By John Stonestreet and Timothy D Padgett
As of February 1, a new law in the Netherlands extends “mercy killing” to children of any age. Supporters claim the law will only apply to five or 10 extremely rare cases a year, “to children in the terminal phase, who suffer without hope . . . unbearabl[y] and for whom palliative care is inadequate.”
The suffering of children does and should break our hearts, and the promise of relief, even if that means death, can seem like a compassionate choice.
However, both the degree and definition of suffering have always proven to be too malleable and manipulatable to stay within the boundaries of laws and safeguards. Terminal illness gets redefined to include “hopeless” diagnoses. Physical suffering expands to mental suffering. The right to die becomes the duty to die.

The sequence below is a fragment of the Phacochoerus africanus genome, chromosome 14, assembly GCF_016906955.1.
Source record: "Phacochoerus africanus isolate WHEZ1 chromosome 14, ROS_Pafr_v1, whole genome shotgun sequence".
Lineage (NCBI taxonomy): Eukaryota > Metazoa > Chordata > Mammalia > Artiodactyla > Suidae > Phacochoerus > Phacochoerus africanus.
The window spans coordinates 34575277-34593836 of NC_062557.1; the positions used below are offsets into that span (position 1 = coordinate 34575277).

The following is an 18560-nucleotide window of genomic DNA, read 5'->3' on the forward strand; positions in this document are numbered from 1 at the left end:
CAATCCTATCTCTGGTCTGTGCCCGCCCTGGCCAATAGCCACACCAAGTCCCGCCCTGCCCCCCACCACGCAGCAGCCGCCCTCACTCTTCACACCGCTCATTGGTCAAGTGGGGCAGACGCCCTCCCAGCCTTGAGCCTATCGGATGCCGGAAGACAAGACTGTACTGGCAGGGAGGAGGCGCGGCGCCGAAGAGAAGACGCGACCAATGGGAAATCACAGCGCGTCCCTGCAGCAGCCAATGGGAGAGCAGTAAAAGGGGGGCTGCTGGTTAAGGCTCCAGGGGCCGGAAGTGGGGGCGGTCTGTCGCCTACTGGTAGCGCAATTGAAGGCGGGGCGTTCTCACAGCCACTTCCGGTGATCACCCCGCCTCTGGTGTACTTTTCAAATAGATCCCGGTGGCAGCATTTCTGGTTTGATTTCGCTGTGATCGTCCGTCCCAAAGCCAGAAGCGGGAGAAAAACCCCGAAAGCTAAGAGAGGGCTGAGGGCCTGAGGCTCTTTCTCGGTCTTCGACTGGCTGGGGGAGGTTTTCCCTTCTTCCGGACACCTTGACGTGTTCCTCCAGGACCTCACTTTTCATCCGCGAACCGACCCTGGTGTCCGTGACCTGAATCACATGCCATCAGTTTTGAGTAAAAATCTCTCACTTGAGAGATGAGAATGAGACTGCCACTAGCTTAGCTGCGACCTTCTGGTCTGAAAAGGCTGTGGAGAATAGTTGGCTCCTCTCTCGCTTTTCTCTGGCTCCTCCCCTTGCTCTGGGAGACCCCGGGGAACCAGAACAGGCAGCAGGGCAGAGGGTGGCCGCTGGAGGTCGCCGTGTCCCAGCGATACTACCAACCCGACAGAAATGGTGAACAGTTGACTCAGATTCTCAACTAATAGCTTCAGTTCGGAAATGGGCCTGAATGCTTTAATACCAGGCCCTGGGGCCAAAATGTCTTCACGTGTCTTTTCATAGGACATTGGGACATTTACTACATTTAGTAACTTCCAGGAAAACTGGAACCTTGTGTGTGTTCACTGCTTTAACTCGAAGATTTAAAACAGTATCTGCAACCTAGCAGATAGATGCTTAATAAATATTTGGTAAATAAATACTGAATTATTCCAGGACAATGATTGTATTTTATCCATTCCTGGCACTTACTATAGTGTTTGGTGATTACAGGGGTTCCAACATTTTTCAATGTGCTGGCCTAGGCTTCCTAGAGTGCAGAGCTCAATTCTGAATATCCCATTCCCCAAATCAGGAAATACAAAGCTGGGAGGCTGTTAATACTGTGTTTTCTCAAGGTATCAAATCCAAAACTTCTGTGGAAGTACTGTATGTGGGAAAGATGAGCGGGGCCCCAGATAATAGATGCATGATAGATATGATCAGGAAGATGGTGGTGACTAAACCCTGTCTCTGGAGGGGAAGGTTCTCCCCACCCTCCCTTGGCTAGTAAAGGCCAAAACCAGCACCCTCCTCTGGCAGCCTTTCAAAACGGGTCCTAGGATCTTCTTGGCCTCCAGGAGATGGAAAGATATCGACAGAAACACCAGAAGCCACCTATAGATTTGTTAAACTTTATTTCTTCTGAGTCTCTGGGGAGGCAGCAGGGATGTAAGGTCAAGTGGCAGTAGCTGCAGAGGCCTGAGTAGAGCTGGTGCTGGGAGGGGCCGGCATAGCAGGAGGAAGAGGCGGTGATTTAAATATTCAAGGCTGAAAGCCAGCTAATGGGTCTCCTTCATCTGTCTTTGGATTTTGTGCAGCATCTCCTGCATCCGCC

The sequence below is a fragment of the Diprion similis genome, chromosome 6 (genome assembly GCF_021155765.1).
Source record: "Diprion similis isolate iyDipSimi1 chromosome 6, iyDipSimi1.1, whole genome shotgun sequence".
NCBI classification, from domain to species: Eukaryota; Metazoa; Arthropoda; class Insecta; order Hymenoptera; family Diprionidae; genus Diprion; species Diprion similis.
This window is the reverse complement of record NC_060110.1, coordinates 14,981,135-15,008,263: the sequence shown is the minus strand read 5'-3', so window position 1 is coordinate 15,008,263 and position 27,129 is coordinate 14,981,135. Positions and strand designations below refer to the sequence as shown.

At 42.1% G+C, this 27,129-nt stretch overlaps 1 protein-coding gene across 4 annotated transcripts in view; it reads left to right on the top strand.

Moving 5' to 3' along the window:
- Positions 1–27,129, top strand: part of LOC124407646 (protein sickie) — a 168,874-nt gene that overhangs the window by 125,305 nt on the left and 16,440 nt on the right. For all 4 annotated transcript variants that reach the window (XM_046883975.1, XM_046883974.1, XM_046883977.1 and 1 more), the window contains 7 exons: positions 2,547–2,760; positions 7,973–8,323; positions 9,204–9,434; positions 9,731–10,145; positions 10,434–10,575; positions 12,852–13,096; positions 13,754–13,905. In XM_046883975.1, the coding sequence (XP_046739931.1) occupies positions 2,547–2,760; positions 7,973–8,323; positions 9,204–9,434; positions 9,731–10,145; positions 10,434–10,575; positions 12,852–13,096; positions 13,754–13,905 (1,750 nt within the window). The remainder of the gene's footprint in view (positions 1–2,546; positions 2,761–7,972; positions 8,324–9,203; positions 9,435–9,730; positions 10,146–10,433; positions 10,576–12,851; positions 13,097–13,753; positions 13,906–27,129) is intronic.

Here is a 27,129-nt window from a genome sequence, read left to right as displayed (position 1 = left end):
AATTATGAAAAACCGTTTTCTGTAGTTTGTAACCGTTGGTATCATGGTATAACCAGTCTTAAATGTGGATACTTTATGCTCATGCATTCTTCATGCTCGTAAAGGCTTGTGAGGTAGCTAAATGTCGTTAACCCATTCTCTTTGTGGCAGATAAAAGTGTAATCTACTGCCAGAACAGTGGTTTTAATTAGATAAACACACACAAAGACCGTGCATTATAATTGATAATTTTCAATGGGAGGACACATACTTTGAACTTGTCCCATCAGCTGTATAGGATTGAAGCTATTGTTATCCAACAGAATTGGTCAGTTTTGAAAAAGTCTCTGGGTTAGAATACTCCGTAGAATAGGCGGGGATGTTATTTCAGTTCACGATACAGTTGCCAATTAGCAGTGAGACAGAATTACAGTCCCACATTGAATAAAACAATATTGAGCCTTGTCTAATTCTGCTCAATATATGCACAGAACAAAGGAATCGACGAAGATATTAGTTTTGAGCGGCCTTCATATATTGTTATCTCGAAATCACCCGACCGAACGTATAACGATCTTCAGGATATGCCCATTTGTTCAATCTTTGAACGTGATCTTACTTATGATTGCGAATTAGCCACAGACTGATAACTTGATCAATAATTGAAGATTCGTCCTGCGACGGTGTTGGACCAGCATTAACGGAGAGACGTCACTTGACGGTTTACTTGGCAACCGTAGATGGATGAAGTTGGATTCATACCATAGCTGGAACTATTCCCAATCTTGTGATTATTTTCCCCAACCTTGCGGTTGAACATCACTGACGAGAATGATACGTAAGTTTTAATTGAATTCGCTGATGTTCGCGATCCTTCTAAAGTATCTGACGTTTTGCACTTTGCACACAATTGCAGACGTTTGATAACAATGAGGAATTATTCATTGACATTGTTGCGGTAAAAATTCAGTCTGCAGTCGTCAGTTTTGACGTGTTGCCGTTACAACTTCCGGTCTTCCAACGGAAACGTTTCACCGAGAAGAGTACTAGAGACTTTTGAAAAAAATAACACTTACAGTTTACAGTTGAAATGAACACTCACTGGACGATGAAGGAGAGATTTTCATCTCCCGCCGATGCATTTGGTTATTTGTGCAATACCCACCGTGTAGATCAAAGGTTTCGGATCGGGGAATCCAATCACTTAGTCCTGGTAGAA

If history holds, these five to 10 cases a year will become more and more for little ones who need comfort, not death.
Editor’s note. This appeared at Breakpoint and reposted with permission.